Gary and I had fun spending time with Shirlee and Heather and we left there feeling hopeful that some traditions of the past are alive and well. Of course the ‘simple’ theme emerged once again with the lives of those that came before us, teaching valuable lessons in friendship, recycling (although that wasn’t even a word back then) and cherishing the precious moments in our lives.
Join us with Shirlee Hogan and Heather Tweedy in their interview and watch as they share with us the story behind the Cavendish rug and a lesson on how to rug hook. Please feel free to leave your comments as well.
I can’t paint every younger person with the same brush (although I would like to) but it gives me great comfort in knowing the future is in the hands of some of the younger people Gary and I have met along our journey. When we were in Newfoundland and Labrador it was recommended by two people that we go drop in on Jennifer Galliott. Jennifer is a tapestry artist, and she is also a potter and painter and gallery owner. She lives in Woody Point, right in the heart of Gros Morne National Park. At one time her grandfather owned a boat store for his fishing equipment which sat across the street from the water. Due to an unfortunate fire incident the boat stores across from his burnt to the ground. Eventually Jennifer’s grandfather was able to move his store across the street and it has sat on the waterfront ever since. This was significant not only for the convenience of accessing his boat and fishing equipment but also because nowadays it is the home of Galliott Studios and it’s quaint little cafe. Jennifer renovated the building that I imagine once smelled of ocean life, and turned it into a place where local art is on display for sale, including her own. It is also a place to meet, hang out and enjoy the breathtaking view from the deck that sits right on the water.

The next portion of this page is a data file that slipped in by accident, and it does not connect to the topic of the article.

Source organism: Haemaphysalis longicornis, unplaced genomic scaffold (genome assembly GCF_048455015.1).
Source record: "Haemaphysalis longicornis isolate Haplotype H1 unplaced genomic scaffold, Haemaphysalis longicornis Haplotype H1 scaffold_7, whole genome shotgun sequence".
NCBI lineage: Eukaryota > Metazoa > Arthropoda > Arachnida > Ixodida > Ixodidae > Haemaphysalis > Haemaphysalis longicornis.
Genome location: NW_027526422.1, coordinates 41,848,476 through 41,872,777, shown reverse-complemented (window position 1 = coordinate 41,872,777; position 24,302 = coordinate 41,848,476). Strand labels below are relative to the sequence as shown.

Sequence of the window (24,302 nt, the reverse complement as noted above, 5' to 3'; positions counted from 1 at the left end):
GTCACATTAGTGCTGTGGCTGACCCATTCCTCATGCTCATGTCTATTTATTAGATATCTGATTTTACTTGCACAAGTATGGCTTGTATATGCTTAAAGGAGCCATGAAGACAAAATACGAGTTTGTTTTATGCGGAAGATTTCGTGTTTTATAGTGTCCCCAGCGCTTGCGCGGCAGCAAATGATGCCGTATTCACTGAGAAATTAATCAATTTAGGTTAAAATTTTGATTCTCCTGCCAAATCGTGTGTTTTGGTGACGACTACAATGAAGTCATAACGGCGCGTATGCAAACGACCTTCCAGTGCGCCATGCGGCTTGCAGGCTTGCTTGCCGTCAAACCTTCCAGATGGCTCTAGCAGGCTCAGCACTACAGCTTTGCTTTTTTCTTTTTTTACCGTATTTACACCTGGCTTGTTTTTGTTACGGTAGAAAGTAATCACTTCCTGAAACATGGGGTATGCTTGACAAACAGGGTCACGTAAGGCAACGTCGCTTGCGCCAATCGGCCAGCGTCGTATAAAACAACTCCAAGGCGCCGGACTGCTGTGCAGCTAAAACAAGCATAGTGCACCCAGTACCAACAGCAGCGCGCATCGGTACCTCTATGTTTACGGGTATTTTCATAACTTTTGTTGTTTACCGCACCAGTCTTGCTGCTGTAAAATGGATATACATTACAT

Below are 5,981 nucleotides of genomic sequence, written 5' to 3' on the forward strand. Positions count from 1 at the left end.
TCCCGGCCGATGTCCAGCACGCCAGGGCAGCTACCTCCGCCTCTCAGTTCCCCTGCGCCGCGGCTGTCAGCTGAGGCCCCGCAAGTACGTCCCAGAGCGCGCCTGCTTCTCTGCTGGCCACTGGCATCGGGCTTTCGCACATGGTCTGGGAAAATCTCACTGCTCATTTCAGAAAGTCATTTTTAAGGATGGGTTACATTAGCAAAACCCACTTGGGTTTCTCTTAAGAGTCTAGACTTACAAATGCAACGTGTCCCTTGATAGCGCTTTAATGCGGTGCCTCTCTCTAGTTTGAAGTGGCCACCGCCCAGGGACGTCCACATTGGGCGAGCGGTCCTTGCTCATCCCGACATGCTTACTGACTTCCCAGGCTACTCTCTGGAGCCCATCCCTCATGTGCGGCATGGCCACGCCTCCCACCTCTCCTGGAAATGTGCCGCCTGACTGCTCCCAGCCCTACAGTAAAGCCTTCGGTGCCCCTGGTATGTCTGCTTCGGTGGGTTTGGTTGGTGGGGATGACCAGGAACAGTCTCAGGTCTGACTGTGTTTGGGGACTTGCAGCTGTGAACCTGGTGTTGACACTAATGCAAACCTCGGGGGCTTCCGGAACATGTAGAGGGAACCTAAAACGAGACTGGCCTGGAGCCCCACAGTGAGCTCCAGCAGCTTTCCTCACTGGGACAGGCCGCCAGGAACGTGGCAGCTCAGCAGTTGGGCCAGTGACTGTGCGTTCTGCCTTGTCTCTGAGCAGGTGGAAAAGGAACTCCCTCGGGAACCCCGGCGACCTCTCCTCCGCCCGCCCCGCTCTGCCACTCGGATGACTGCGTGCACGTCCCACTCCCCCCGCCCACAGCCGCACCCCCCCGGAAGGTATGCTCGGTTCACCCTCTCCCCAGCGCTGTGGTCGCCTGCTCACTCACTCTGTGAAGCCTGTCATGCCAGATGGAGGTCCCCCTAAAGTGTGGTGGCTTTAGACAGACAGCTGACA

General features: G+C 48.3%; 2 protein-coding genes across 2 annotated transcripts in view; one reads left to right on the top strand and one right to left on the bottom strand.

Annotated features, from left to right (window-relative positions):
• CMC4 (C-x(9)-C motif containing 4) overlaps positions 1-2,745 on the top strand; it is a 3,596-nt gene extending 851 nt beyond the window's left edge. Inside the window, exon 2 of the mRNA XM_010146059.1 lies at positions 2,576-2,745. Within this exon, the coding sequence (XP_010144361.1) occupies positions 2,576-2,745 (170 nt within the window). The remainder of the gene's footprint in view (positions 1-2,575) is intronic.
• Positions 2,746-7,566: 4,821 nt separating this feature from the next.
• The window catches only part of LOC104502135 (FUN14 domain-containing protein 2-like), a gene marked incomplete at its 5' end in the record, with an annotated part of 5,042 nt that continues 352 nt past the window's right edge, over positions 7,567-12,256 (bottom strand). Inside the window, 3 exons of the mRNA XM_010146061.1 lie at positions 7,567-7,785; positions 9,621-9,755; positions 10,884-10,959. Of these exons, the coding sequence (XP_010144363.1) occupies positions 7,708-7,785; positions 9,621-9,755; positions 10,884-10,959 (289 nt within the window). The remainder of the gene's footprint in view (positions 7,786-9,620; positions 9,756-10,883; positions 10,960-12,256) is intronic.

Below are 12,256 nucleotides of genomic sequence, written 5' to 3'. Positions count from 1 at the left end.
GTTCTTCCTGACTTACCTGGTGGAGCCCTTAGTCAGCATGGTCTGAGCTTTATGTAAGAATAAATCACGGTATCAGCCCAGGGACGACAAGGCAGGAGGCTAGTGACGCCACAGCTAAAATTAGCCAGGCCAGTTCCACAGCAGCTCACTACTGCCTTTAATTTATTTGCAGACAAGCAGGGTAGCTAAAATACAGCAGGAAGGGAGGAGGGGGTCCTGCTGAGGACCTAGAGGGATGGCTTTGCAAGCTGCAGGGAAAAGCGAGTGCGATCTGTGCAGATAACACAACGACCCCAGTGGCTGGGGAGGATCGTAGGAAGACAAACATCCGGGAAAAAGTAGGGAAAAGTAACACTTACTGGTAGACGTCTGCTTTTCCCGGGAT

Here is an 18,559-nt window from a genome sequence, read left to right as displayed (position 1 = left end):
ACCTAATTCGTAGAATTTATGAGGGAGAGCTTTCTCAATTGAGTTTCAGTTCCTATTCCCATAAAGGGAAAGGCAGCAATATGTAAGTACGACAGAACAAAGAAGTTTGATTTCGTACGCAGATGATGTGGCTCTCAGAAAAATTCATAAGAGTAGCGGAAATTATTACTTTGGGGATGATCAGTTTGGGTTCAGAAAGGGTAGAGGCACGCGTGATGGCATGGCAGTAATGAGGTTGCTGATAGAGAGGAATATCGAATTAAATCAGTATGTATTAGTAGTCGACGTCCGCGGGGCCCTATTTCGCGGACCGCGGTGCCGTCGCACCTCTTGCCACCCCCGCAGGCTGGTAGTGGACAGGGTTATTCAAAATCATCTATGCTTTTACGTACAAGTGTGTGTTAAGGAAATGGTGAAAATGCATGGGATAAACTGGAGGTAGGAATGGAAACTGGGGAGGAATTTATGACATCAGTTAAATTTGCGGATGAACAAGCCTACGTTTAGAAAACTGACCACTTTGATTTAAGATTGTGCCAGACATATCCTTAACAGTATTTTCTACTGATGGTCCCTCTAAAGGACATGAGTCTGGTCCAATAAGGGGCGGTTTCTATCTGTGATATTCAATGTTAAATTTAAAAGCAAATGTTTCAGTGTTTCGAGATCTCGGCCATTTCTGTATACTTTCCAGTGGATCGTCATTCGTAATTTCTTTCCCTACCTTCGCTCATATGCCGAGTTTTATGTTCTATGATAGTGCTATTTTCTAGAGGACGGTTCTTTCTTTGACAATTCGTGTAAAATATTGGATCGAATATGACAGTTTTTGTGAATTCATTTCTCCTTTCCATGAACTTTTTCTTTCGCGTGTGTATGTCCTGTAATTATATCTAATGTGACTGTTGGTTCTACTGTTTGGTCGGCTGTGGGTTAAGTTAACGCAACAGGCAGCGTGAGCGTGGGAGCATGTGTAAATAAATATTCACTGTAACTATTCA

Jennifer struck me as a determined and ambitious young entrepreneurial artist. She graduated from art school in 2008 and she could have chose to go anywhere in the world to eke out a living for herself but she chose to come back to the small village of Woody Point, Newfoundland. Since then she has established a name for herself in the community and her studio and cafe has a reputation as the place to go and connect and seek out wonderful local art. She regularly brings in local Newfoundland and Labrador musicians for Sunday evening get togethers and has invited author readings in conjunction with the writers festival that comes to town once a year at the end of August.
We had a chance to spend some time with Jennifer and get to know her a bit. We all mutually agreed an interview was a great idea for the next day. Unfortunately we weren’t able to make it happen but Jennifer agreed to an e-mail interview along with some pictures of her work. Check out what she has to say about herself and her art.
AQ: How long have you been creating your tapestry? Jennifer: I’ve been weaving tapestries for 5 years now AQ: painting? Jennifer: on and off for years AQ: pottery? Jennifer: two years
AQ: Why did you choose these three mediums? Jennifer: I stumbled onto pottery when I found a kiln for sale for cheap online. After that my aunt gave me her kick wheel, and it kind of grew from there.
AQ: You took part of your art education in Alberta. Was it easy for you to decide to come back to Woody Point, Newfoundland and work as an artist? Jennifer: Yes. While I was away I made art largely about Newfoundland. The town of Woody Point is such a wonderful place people wise, as well as the natural beauty. Not only are both sides of my family from here, the town is also located right in the heart of a UNESCO World Heritage Site, Gros Morne National park, I don’t think it gets much better then this.